Staff Editorial: Coding the Cyberbullies

Satellite Staff illustrates the darkness of cyberbullying and what happens afterwards.

Photo by: Charley Hrobsky

Satellite Staff illustrates the darkness of cyberbullying and what happens afterwards.

At the beginning of the 2016-’17 school year, students and staff at NHS looked forward to an exciting school year. What staff members were not expecting, however, was how exciting it would actually be with the three fires, numerous fights, and coding possibilities arising from the students.

Within a matter of a few days of the beginning of the school year, a freshman student set a bathroom soap dispenser on fire. Later in the year, a fight between boys in a bathroom, which caught the attention of many students as protests began in the school building, brought to rise questions of what exactly can be coded at NHS and penalties as a result. Other filmed fights raise similar questions as well as the cyberbullying accounts within Act II.  Clearly, a common thread connects these incidents, which are specific to NHS; unfortunately these incidents involving administrative consequences are not unique in American high schools.   

Codable offenses can be found in the NHS Student Handbook, which administrators give to students and guardians to read before the beginning of each school year. Along with the classic no drugs and/or alcohol comes a lengthy portion of the Code of Conduct focusing on bullying or hazing. Nate Werner, NHS Athletic Director, reported that 88 percent of all code violations last year dealt with social media in some way, shape or form. “Hazing is not permitted. No co-curricular participant shall stage any type of initiation ceremony or hazing for co-curricular participants at any time and on any level. 4. Harassment and/or Bullying is not allowed per School Board Policy.” School Board Policy describes bullying as a “deliberate or intentional behavior using word or actions, intended to cause fear, intimidation, or harm.” According to Werner, codable offenses include three categories: chemical, health and behavioral. He described a few big offenses as being at a party with illegal substances, conducting criminal or inappropriate behavior and harassment or bullying. With all codable offenses, however, Werner said: “There needs to be evidence” in order for him to write up a code.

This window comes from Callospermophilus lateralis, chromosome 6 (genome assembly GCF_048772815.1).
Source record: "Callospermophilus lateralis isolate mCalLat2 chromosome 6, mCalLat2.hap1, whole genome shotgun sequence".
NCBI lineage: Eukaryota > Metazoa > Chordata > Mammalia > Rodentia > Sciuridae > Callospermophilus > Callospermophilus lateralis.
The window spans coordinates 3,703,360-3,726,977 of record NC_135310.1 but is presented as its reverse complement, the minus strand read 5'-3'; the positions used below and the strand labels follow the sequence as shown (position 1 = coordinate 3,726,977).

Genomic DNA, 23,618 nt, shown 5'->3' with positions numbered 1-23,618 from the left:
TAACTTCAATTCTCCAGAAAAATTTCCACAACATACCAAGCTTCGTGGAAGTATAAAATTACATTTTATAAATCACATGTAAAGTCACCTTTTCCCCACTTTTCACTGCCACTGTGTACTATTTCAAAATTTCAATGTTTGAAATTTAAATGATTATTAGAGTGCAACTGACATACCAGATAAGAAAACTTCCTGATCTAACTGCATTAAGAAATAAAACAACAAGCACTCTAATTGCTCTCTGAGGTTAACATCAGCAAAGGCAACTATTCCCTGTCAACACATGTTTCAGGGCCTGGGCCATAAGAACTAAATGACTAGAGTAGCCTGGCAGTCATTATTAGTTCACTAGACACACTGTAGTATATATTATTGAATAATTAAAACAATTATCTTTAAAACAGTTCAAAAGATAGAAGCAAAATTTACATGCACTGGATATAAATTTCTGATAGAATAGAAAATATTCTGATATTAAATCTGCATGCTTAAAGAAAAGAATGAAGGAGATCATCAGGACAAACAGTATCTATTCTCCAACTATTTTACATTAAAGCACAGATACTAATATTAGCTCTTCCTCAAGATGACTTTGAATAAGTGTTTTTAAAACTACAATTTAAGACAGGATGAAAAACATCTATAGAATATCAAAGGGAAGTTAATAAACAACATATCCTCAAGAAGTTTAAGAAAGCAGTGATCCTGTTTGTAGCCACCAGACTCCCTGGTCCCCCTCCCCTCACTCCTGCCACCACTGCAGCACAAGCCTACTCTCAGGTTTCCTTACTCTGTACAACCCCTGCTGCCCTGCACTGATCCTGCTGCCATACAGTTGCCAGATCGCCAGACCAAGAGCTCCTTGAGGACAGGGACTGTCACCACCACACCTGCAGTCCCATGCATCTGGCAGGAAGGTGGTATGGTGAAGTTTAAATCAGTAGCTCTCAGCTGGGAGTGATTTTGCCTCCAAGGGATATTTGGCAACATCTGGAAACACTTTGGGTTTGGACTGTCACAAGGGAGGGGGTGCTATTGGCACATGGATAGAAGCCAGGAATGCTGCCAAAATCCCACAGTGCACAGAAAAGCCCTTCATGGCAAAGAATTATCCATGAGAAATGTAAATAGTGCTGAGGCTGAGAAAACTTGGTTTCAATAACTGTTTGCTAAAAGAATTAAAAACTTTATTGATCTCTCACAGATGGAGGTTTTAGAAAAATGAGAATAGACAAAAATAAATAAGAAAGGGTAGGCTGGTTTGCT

One common thread seen throughout the school district comes bullying. In the new age of technology, however, students are finding themselves victims of bullying online on social media, through texting and, last year at NHS, through Twitter polls. Throughout the country, and even internationally, schools and communities continue to stay ahead of technology and find ways to keep students safe from the devastating effects of cyberbullying. According to nobullying.com, “The consequences of cyberbullying include putting both victims and bullies at a high risk for depression, anxiety and stress-related disorders. Kids Health from Nemours also reported that those involved in these bullying acts are at a greater risk of suffering from suicidal thoughts, attempts, and completed suicides.” The psychological abuse occurring between students may result in a high-tension school environment for the victim of the bullying.  Because of the high-tensions, signs of cyberbullying can include avoiding school and/or group events, declining grade point average and withdrawing from family and friends, according to nobullying.com. As soon as a family member or friend sees signs of cyberbullying, the site recommends solving the issue immediately by going to the school administration team and reporting the incident.

With cyberbullying becoming a greater threat to the newest generation of technology users, NHS continues to judge cyberbullying on a case-to-case basis, Werner said. The problem with cyberbullying is the ability to manipulate and impersonate the online media. In the Neenah Bullying Policy and Procedures from 2010, students and family members are urged to follow four steps: Stop, copy, block, and tell, a guide developed by Barbara Coloroso, “an internationally recognized speaker and author in the areas of parenting, teaching, school discipline, non-violent conflict resolution and reconciliatory justice,”states www.kidsareworthit.com. The steps are found in various other formats throughout the School Board Policy handbook, the NHS Student Handbook and even in Wisconsin laws. Coloroso’s steps allows for the hard evidence Werner and the NHS Administration team needs to code a student for cyberbullying. In addition to the copies and hard evidence, Werner also interviews those involved to get a better sense of the situation before making a judgment call. “I don’t enjoy handing out codes, but there is certainly something to say about accountability for actions,” Werner said.

As cyberbullying presents itself as a prevalent issue within the walls of NHS, students hope to feel the sense of security they once felt at NHS with concrete instructions to follow if they become a victim of cyberbullying.

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